Dorian Bell discusses the issues encountered during the 19th century in France.
Dorian Bell discusses the issues encountered during the 19th century in France.

On Thursday, April 14, associate professor of literature at UC Santa Cruz, Dorian Bell, visited UCR to give a talk entitled, “Axes of Otherness: Jews, Imperial Capitalism, and the Politics of Scale.” The talk was organized by the UCR Workshop on the Global 19th Century, also called the Global 19th Group and sponsored by UCR’s Center for Ideas and Society.

Bell was introduced by UCR associate professor of French and comparative literature, Heidi Brevek-Zender, who is also a member of the Global 19th Group, described as “an interdisciplinary working group that considers the material and cultural changes that took place during the long nineteenth-century.”

Referencing the murder of Jewish hostages at a kosher supermarket in a Paris neighborhood among other attacks in recent years, Bell stated that the resurgence of attention toward anti-Semitism in French discourse has been catalyzed by these types of attacks and has “induced some commentators to observe that French anti-Semitism has been reconfigured by immigration and the failures of assimilation associated with France’s post-colonial condition.”

Taken from his larger work, a book titled “Frontiers of Hate: Anti-Semitism and Empire in Modern France” that explores the historical relationship of France and Europe with regards to imperialism and anti-Semitism, Bell argued that what’s been missing from the discourse is that “modern European anti-Semitism … has always been shaped by the colonial encounter.”

Bell’s talk explored these topics through nuances of 19th century anti-Semitic literary Jewish colonial conspirator archetype that was prevalent in French literature such as “Bel Ami” written by Guy de Maupassant and published in 1885 and situated itself the context of imperial France. This archetype was sometimes fashioned as self-serving southern French Jews with Germanic roots, who was were endowed with financial acumen and embodied economic modernity. It played into a “grand French literary tradition of German-Jewish villainy” which also coincided with negative French sentiment of Germans after the 1870 Franco-Prussian War when Paris was captured by the Prussian Empire.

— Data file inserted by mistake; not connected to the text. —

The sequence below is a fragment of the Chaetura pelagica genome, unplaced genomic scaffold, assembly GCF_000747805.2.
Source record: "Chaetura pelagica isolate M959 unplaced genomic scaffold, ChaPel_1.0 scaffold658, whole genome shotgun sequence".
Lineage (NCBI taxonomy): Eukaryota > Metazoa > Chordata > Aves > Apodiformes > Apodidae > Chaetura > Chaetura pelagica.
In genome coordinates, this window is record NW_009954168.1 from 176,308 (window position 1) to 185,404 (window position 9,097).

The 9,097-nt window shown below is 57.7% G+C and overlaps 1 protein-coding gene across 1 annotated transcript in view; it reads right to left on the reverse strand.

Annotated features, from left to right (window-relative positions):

As time went on, France would continue its imperialist project into Northern Africa with the Cremieux Decree passed at the tail end of the Franco-Prussian War, which gave thousands of Jews in French Algeria citizenship while excluding Muslim Arabs and Berbers. The identity of the archetype would also align itself with this region of Africa, such as Morocco or Algiers, in several novels and posit the Jew in a binary with the civilized Frenchmen that was articulated as analogous to the Black-White binary propagated by European colonialism.

By reinscribing xenophobic nationalism and Jewish otherness in order to further France’s project of national and global attempts at an imperialist empire, the Jewish colonial conspirator manifested “an anxiety about the nation’s increasing inhabitation of a world system marked by impenetrable complexity and racial alterity.” The conspiratorial Jewish archetype was unique, Bell argued, in that it exhibited stereotypes of African or Arab subalterns’ primitivity as well as Jewish stereotypes of financial enslavement of white working class Europeans, two characteristics that were radically opposed. The figured difference made it possible for imperialist France to locate Jews at the center of the blame in France’s governing fictions, contradictions and shortcomings of nation and empire whenever ideologically convenient.

In his closing remarks, Bell elucidated, “The colonially conspiring Jew functioned to reveal and conceal, at once signifying and suppressing creeping imperial difference. In this respect, it remained important to distinguish between the axes of otherness and whose intersection the figure was located. For the Jew to mediate between national and global scales required that corresponding alterities never bleed completely together, since the figure’s utility depended precisely on translating between varieties of otherness.”